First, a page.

In The Australian yesterday Australian Catholic University VC Greg Craven argued against deregulation of student contribution amounts.
I’ll leave his equity and participation arguments for another day. But part of Craven’s objection is that he thinks the Group of Eight universities will be able to charge more than other unis, and he doesn’t like that idea.
Craven’s main argument seems to be that though Group of Eight universities argue for more funding on the basis of teaching quality, there is no guarantee that additional fee revenue will in fact be spent on teaching. Instead, Group of Eight unis will charge more because of their historical prestige and spend some of the money on other things, especially research.
Fees charged to international students certainly suggest that there is sandstone premium. I did a quick comparison of 2010 international fees in five sandstones (UQ, USyd, UMelb, UAd, UWA) and seven lower-prestige institutions (Victoria Uni, UWS, USA, ECU, Canberra, ACU). The sandstone premium ranged from 10% in education to nearly 80% in commerce/business courses.
I’m prepared to believe that on average Group of Eight universities do put more resources into each student. But I’m not so sure I believe that it is typically 40% plus more than other unis, as these figures suggest. So it looks like there is a prestige component in the fee.
The way I see it, there is prestige attached to these degrees that means their market value is well above their cost of delivery. The question is who benefits from it. At the moment, domestic students with Commonnwealth-supported places are getting that prestige for free. Under fee deregulation, the sandstone universities would capture more of the value via fees and spend it at least partly on research.
Is that a problem? Though the money is not being spent directly on students, what they are buying is the university’s reputation, which is in turn substantially based on their research. It’s similar to buying designer brands, where part of your money is buying the marketing that makes your purchase fashionable. The difference is that in the university case some of research funded through buying prestige might lead to public benefits. It’s status seeking with a positive spin-off.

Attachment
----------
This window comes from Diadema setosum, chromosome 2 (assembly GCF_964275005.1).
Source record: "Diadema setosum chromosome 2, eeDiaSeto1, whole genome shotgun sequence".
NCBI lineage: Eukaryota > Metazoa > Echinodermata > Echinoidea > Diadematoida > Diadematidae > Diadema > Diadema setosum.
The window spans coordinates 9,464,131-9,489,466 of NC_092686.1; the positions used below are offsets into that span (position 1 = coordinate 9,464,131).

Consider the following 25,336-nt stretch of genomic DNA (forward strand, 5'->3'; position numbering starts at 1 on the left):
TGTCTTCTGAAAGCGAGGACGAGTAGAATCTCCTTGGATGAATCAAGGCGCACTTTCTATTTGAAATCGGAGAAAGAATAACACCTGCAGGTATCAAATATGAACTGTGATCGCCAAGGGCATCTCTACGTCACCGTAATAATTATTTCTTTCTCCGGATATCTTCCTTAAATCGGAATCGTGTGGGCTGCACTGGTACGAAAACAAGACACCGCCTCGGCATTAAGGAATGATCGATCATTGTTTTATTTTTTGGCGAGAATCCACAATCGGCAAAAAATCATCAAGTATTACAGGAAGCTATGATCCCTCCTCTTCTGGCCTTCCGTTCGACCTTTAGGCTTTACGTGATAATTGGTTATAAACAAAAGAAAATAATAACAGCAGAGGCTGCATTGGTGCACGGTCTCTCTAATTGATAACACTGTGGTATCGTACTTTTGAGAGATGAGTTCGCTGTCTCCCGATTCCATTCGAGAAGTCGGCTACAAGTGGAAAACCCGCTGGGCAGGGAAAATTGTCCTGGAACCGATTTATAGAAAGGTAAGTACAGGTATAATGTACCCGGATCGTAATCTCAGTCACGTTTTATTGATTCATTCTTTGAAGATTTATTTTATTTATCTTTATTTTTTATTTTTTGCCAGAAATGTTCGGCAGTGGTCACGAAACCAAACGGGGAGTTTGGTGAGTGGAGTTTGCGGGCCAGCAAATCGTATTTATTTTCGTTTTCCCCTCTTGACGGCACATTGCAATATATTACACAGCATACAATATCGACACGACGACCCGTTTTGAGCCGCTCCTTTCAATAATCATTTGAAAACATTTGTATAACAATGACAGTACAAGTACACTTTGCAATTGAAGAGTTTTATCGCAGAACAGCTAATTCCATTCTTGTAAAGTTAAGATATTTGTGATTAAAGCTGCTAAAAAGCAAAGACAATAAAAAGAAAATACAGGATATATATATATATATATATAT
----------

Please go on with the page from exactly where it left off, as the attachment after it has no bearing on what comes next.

Except of course for VCs of other universities. There is only a limited amount of education prestige, and the more the sandstones have the less there is for the other universities. They hate that. They hate it so much that they would rather take on the financial risks to their own institutions from fee regulation than see their status rivals get richer.
Disclosure for non-regular readers: I work part-time for a Group of Eight university.
16 thoughts on “Who should get the sandstone premium?”
Makes sense to me. A fair chunk of the money spent on a university degree is nothing to do with getting education or training, but with the prestige of the piece of paper. An example from my local TAFE is that it offers several courses with and without certification that are around 20-30% different in price. So around a quarter of the money you pay at one of the least prestigious institutes in the country is pretty much purely for the prestige. It seems reasonable that a significantly more prestigious institute should charge more for the prestige.
I think you might be conflating “prestige” and “student quality”. I would pay more according to how smart the students are. I would sooner work in a shop than pay to go uni with dumb people.
PP – Student quality is an element of prestige that makes the value of a sandstone degree exceed its cost by a significant margin.
Conceptually perhaps it raises different issues, since the the students who generate the good also consume it. Perhaps the uni has less of a claim to the surplus.
I suppose, I would pay zero to attend any of those non-G8 places you listed, but many people would [and obviously do] find attending those places to be a significant plus, and thus paying makes sense for them.
Though, I’m not sure if I could jiggle that pricing fact, and its implications, to argue that those people paying the same amount to attend SCU/USQ as I would pay to attend U.Syd, would also be the result of deregulation.
Andrew, one metric you might want to look at [if you haven’t already] is what happens when a university department is suddenly allowed to charge a lot more per student. Two situations are obvious: